Microsoft and Ethics – Get some Google Search Share at any Cost
By herding people towards the new search utility in the IE7 browser, Microsoft skews the search results from Google to show sub-optimal results. It’s difficult to select the correct localised Google provider and once chosen the provider selection doesn’t persist through subsequent browser sessions.
With the majority of the rich world now having upgraded to IE7, did Google notice the way Microsoft have stolen search share? Did WE notice? Search engine optimisation international specialists are buzzing. In IE7 there is now an embedded web search facility in the toolbar at the ‘top right’ of the browser. Whilst Google can be selected as the search provider, did we think Microsoft would give up the search currency so easily? Not the same people that knocked Netscape into a cocked hat and into the sidelines of connected world control. But with world on constant alert of the software giant’s malpractice, it can’t be too high in profile. They chose a perfect way to unethically get people to stray from Google.
How they did it
How? By not allowing the selection of a ‘regional’ Google as the search provider. Let’s take the case of a searcher in Canada. When searchers use Google.com for their searches they get a set of results. If they travelled across the border to the US, using Google.com for the same search would yield a different set of results again (some similarities, but different). Now back in Canada the user searches using Google.ca and gets different results again – this time the best optimised set of results. He’s in Canada and Google.ca is built for Canada and delivers the best results (Google.com gives results somewhere between the two because of the overwhelming recognition of .com as a first stop for many domains). The fact that for USA searchers it makes no difference at all gives Microsoft a leading time for regional users to become dissatisfied with the search leader Google before it’s flagged up as a ‘bug’. It’s a perfect mechanism to accomplish their plan of shifting some of that persisting favour Google has amongst web users.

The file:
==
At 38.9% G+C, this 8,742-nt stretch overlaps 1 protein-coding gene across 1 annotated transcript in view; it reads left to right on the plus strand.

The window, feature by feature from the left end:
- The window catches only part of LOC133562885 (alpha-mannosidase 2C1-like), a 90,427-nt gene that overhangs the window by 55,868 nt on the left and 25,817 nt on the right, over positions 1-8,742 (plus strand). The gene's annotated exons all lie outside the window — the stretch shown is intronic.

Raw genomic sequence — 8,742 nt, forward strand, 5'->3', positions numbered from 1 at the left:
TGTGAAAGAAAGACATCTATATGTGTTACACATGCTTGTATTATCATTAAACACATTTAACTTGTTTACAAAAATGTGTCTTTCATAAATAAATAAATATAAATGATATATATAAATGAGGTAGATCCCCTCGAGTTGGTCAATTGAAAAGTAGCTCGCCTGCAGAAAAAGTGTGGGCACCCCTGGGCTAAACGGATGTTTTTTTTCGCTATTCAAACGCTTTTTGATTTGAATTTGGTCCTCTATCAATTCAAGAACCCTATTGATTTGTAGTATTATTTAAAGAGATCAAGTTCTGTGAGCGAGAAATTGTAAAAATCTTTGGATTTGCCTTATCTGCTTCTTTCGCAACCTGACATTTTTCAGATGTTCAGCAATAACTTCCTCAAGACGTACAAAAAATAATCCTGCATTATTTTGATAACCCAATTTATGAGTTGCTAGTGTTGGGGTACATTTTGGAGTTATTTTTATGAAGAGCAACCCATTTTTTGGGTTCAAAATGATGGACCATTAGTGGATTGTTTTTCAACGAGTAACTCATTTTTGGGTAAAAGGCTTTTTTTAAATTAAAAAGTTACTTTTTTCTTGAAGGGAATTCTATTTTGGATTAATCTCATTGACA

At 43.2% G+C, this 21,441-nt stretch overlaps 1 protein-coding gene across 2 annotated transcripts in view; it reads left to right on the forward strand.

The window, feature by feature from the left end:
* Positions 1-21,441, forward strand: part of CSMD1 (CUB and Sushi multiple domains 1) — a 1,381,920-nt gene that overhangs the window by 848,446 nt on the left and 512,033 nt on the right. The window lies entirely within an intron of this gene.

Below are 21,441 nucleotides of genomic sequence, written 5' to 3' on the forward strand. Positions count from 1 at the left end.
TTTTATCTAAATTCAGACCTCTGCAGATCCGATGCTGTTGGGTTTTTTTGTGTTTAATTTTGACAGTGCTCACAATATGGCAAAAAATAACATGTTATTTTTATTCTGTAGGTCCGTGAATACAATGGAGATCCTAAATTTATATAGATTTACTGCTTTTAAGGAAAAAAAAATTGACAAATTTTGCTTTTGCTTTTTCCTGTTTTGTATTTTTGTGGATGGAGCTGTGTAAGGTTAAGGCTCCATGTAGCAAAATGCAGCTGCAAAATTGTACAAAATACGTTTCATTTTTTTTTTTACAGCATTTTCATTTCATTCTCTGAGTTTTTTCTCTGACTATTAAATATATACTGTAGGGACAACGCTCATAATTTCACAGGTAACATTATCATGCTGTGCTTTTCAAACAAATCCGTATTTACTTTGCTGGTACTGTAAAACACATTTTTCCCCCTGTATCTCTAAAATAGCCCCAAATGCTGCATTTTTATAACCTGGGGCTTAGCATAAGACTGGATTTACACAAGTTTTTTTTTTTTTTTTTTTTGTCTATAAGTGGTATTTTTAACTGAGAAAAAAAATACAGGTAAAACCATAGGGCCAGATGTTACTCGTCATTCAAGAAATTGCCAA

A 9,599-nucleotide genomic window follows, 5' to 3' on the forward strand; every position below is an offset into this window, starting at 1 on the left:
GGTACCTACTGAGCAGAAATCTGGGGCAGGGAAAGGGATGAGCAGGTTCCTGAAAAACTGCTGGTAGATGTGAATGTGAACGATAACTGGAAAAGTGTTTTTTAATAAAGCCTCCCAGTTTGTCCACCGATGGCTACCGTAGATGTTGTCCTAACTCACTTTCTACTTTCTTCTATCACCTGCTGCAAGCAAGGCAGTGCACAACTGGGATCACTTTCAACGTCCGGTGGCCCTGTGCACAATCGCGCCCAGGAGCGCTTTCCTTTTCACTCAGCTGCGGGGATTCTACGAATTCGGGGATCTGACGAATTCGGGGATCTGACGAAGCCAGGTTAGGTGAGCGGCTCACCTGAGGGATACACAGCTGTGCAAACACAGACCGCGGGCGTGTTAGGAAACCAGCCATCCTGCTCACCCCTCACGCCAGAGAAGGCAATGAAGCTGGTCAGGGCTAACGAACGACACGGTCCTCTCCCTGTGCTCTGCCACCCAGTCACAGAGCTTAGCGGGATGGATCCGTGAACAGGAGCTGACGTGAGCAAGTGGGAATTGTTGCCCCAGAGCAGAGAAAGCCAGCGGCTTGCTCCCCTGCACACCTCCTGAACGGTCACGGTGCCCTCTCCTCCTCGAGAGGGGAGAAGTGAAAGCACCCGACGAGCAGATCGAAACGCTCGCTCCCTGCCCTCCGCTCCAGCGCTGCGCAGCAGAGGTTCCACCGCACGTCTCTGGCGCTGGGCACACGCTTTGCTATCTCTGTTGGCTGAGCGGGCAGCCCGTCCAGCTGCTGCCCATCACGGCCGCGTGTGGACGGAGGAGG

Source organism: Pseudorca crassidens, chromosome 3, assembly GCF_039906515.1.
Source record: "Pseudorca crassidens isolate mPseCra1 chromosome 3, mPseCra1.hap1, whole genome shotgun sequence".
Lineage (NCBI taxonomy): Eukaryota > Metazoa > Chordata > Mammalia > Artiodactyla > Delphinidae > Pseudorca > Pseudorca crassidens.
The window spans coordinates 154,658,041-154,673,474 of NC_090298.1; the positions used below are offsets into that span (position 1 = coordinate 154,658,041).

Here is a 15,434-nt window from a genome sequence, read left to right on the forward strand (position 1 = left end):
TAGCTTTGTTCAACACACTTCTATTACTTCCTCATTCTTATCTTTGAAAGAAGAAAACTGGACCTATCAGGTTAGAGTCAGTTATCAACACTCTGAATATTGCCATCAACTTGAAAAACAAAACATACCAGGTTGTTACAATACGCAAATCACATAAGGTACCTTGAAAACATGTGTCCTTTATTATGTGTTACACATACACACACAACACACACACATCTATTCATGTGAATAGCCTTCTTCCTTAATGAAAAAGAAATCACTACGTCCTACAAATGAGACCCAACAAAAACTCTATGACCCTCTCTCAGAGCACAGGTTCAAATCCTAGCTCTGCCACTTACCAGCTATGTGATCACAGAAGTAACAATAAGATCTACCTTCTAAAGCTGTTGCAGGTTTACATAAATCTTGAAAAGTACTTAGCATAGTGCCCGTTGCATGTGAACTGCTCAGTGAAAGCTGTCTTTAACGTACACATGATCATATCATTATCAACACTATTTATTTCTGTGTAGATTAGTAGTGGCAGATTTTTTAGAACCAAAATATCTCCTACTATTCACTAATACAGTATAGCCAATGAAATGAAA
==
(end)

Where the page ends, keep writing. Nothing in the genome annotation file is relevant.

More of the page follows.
Why don’t they just switch to local Google?
You can try it. Selecting different search providers takes you to Microsoft’s web site from where you get a choice of providers. If you need a regional Google, you have to jump through hoops which the vast majority will not do. But even if they do, the selection doesn’t persist across browser sessions. Microsoft have to allow users to select a different search provider, who knows – someone may even want to use MSN. But the selection is only available from the broad companies – MSN, Yahoo, Google, Ask, etc. These other main search engines (Yahoo, MSN and Ask) have redirects in place that provide local results just as if they were using yahoo.co.uk, yahoo.ca, etc. Google is on their own in the way they provide regional results. Perfect then. Microsoft put up with Yahoo, but bitterly hate the Google that some of their best people are defecting to. The IE7 browser upgrade doesn’t permit people to easily select Google.ca (or other region) as their search provider – and even successfully jumping through the hoops they provide doesn’t allow the selection to persist. Users aren’t going to bother – over time they’ll notice the sub-optimal results but not work out why, they won’t see this search turf issue. They’ll go elsewhere – right into the arms of the next two - Yahoo and MSN.
Who know the best way for Google to beat this? But first they need to recognise it – we doubt they even know. Effecting a solution could start the first search world war. Consider the most blood curdling solution - Google developing their own browser. Could Microsoft ‘netscape’ it? Google have nearly as much money as Microsoft and so could fight them legally equally – but what would the famous Microsoft fighting with ‘time’ produce (as with Netscape)? Other solutions? Google could skew results locally when searching through this toolbar facility, so that effectively users would be seeing the same results as the google.co.uk or google.ca they should be using. Google could show nothing, no results at all for searches originating through this IE7 toolbar. Google could do what the other engines have done - show the same results for regional uses of .com as those searched for using google.co.uk (etc.), or redirect IP ranges to their regional engine.Microsoft have skewed the results for searches outside the USA. It may seem minor, but companies in other countries don’t show up when searched for through the Microsoft utility – a solution is needed – wake up Google – work on this one.
Source: Free Articles from ArticlesFactory.com
ABOUT THE AUTHOR
By Baron Turner, Search Strategist at TurnerDow Search Engine Optimisation – where optimising web sites for search engines is our passion. Web Optimisation for the new connected world – let us help you make a success of your web presence. Let us help you get heard above the noise.